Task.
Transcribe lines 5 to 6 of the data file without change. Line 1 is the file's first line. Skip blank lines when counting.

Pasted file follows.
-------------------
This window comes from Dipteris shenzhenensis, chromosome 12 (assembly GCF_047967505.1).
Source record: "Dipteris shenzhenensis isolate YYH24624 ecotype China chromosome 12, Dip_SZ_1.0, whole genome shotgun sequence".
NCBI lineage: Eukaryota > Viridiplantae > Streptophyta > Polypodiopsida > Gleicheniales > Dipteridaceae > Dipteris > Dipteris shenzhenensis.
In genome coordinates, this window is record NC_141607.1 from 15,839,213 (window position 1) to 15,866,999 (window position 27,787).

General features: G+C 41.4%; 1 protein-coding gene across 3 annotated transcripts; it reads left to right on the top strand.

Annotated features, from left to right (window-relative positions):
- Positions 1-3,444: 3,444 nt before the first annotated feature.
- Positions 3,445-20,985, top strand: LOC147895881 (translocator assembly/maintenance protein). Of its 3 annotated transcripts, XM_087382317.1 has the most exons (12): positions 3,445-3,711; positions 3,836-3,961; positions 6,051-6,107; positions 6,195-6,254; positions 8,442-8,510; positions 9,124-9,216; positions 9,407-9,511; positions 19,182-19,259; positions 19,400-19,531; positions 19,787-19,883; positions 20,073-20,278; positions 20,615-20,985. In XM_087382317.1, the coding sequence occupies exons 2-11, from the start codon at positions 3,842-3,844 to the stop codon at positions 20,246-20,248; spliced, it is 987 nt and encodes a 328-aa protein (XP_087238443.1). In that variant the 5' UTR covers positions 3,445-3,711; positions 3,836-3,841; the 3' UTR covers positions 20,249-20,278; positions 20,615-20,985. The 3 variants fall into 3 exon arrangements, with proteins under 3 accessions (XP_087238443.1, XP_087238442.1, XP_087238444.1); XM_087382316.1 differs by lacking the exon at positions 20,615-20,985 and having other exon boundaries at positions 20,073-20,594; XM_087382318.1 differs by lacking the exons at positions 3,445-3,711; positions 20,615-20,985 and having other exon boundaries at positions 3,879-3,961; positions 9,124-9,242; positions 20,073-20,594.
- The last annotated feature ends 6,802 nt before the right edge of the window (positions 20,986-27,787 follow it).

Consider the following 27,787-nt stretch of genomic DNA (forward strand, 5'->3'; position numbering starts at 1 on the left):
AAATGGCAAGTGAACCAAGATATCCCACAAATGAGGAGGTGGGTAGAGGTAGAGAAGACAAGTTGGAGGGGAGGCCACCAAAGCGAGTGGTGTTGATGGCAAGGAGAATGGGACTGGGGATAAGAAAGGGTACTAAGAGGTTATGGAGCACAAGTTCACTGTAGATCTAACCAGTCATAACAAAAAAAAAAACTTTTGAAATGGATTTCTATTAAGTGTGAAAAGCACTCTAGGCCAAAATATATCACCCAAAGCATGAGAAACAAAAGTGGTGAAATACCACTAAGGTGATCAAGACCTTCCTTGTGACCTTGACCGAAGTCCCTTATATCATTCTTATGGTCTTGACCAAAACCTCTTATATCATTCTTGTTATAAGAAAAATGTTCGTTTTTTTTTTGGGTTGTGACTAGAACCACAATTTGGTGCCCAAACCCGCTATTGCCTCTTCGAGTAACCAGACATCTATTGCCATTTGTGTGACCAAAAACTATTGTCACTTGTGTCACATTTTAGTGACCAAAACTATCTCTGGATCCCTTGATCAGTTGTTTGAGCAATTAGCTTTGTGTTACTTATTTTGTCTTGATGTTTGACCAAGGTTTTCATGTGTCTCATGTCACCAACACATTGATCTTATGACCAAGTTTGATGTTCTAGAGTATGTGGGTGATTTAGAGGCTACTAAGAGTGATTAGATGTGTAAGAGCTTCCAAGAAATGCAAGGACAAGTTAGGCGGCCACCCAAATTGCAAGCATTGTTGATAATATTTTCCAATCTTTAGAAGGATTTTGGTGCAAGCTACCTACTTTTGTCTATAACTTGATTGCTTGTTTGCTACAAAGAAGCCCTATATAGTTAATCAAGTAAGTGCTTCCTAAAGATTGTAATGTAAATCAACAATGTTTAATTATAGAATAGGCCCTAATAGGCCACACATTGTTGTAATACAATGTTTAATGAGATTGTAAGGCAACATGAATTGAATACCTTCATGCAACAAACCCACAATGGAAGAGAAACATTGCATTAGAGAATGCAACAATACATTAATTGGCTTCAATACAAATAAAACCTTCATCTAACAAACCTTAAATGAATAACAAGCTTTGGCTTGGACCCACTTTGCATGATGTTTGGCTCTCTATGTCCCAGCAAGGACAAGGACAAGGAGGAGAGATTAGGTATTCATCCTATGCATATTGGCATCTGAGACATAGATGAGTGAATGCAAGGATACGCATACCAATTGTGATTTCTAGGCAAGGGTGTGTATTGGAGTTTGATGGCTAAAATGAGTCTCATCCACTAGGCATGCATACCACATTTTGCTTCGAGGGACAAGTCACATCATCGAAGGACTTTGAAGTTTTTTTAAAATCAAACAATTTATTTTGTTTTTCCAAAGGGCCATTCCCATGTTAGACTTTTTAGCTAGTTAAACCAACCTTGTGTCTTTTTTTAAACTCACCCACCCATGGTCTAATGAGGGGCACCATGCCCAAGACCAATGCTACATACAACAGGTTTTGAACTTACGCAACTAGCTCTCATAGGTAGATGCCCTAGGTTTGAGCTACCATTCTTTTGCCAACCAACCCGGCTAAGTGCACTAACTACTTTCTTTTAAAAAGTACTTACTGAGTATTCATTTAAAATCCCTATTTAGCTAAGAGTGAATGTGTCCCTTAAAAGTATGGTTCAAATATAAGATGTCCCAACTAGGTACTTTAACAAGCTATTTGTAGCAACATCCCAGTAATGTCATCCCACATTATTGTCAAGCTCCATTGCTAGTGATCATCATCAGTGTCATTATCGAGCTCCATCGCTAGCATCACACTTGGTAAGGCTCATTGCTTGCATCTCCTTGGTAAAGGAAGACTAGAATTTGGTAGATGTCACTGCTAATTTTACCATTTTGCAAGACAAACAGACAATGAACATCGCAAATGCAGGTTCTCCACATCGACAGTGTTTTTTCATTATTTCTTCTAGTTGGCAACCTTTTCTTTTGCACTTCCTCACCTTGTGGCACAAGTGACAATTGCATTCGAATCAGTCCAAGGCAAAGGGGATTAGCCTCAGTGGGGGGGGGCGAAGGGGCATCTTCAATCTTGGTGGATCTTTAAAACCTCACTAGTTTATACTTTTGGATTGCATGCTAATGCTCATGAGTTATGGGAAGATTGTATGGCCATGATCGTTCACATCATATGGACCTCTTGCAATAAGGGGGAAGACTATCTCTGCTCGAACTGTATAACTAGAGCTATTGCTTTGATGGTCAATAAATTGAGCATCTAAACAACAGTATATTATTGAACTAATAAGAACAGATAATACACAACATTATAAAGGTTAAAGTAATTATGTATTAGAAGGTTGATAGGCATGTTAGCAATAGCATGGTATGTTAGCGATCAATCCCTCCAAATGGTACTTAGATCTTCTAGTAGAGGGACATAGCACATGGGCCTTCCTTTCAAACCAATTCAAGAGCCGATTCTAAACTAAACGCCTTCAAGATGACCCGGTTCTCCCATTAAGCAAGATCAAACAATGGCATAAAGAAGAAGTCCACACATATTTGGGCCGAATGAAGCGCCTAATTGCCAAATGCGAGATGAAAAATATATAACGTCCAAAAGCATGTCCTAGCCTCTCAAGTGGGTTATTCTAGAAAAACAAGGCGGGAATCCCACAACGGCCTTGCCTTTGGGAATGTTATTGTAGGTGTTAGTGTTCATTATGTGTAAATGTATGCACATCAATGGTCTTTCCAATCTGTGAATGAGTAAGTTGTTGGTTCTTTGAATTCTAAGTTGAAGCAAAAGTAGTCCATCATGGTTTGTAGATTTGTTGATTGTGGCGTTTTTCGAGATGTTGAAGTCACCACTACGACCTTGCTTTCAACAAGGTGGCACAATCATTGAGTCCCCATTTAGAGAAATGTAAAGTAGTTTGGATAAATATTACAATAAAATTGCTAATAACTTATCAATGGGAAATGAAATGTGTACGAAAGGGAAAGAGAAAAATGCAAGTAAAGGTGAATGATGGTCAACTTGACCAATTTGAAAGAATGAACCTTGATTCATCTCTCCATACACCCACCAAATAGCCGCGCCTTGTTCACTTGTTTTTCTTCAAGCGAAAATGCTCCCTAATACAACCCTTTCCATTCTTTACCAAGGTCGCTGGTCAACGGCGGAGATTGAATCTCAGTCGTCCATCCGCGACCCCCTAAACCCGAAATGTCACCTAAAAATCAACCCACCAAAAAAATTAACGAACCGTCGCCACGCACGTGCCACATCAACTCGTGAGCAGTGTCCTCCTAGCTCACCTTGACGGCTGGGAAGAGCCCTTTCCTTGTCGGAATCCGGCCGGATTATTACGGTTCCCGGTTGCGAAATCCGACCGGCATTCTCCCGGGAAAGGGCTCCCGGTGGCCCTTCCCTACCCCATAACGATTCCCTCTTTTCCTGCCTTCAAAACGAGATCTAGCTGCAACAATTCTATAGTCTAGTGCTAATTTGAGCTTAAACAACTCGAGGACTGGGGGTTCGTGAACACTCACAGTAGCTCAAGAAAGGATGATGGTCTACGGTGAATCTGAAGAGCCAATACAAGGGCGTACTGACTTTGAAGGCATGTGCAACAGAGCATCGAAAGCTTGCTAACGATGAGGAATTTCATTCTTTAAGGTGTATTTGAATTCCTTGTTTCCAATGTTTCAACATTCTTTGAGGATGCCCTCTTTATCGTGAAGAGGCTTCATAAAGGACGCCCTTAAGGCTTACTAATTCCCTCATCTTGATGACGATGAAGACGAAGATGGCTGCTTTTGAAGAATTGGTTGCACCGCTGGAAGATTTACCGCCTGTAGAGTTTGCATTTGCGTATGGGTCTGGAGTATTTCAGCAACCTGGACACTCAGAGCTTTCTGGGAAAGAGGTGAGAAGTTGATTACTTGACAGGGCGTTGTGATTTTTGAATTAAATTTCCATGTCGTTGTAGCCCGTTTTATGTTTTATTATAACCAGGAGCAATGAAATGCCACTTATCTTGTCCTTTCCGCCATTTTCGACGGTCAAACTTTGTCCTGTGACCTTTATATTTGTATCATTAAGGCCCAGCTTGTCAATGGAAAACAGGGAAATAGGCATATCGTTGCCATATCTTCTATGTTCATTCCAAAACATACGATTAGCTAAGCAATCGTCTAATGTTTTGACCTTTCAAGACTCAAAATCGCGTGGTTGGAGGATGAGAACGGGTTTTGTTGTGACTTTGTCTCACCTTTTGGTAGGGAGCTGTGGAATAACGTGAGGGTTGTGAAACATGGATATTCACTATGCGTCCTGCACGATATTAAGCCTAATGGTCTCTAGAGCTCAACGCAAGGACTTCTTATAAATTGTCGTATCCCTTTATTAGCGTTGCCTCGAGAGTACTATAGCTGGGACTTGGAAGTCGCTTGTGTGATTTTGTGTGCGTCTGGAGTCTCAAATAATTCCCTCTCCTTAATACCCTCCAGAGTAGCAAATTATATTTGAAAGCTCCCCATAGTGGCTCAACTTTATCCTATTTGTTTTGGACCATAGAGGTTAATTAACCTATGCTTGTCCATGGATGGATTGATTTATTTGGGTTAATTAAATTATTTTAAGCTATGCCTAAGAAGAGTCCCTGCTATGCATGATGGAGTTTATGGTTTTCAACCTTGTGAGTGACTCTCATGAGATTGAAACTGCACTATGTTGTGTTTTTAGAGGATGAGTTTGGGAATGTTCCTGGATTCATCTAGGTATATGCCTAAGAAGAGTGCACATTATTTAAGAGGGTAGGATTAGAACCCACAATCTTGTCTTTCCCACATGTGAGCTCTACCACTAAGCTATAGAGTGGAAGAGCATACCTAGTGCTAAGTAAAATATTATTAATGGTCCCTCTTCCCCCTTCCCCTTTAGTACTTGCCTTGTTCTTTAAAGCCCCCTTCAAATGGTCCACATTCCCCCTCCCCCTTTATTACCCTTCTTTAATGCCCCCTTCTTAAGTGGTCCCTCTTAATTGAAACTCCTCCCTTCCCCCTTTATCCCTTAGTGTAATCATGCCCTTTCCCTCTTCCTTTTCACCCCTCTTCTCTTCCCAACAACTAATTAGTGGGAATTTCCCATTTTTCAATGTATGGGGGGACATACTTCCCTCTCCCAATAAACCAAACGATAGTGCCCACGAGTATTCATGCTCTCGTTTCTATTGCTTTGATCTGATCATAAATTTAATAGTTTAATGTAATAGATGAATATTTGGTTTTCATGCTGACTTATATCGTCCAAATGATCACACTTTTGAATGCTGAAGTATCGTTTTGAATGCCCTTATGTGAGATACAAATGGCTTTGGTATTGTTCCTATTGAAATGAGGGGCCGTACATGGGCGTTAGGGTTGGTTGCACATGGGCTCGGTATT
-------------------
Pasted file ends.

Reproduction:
General features: G+C 41.4%; 1 protein-coding gene across 3 annotated transcripts; it reads left to right on the top strand.

Annotated features, from left to right (window-relative positions):